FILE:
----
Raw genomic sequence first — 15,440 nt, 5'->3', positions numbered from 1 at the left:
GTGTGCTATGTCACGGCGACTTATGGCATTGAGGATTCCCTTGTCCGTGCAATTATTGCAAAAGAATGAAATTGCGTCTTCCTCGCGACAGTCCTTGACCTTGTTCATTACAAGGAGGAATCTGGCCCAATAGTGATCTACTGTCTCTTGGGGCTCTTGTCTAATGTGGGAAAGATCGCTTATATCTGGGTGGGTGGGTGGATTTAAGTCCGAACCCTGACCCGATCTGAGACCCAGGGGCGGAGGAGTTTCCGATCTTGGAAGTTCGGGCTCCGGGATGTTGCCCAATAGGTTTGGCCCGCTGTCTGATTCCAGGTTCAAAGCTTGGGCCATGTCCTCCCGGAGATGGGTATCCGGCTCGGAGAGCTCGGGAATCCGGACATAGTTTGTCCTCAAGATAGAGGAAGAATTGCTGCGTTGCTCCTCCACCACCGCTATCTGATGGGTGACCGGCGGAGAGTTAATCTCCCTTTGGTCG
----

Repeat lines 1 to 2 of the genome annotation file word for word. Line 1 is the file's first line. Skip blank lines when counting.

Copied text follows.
Raw genomic sequence first — 15,440 nt, 5'->3', positions numbered from 1 at the left:
GTGTGCTATGTCACGGCGACTTATGGCATTGAGGATTCCCTTGTCCGTGCAATTATTGCAAAAGAATGAAATTGCGTCTTCCTCGCGACAGTCCTTGACCTTGTTCATTACAAGGAGGAATCTGGCCCAATAGTGATCTACTGTCTCTTGGGGCTCTTGTCTAATGTGGGAAAGATCGCTTATATCTGGGTGGGTGGGTGGATTTAAGTCCGAACCCTGACCCGATCTGAGACCCAGGGGCGGAGGAGTTTCCGATCTTGGAAGTTCGGGCTCCGGGATGTTGCCCAATAGGTTTGGCCCGCTGTCTGATTCCAGGTTCAAAGCTTGGGCCATGTCCTCCCGGAGATGGGTATCCGGCTCGGAGAGCTCGGGAATCCGGACATAGTTTGTCCTCAAGATAGAGGAAGAATTGCTGCGTTGCTCCTCCACCACCGCTATCTGATGGGTGACCGGCGGAGAGTTAATCTCCCTTTGGTCG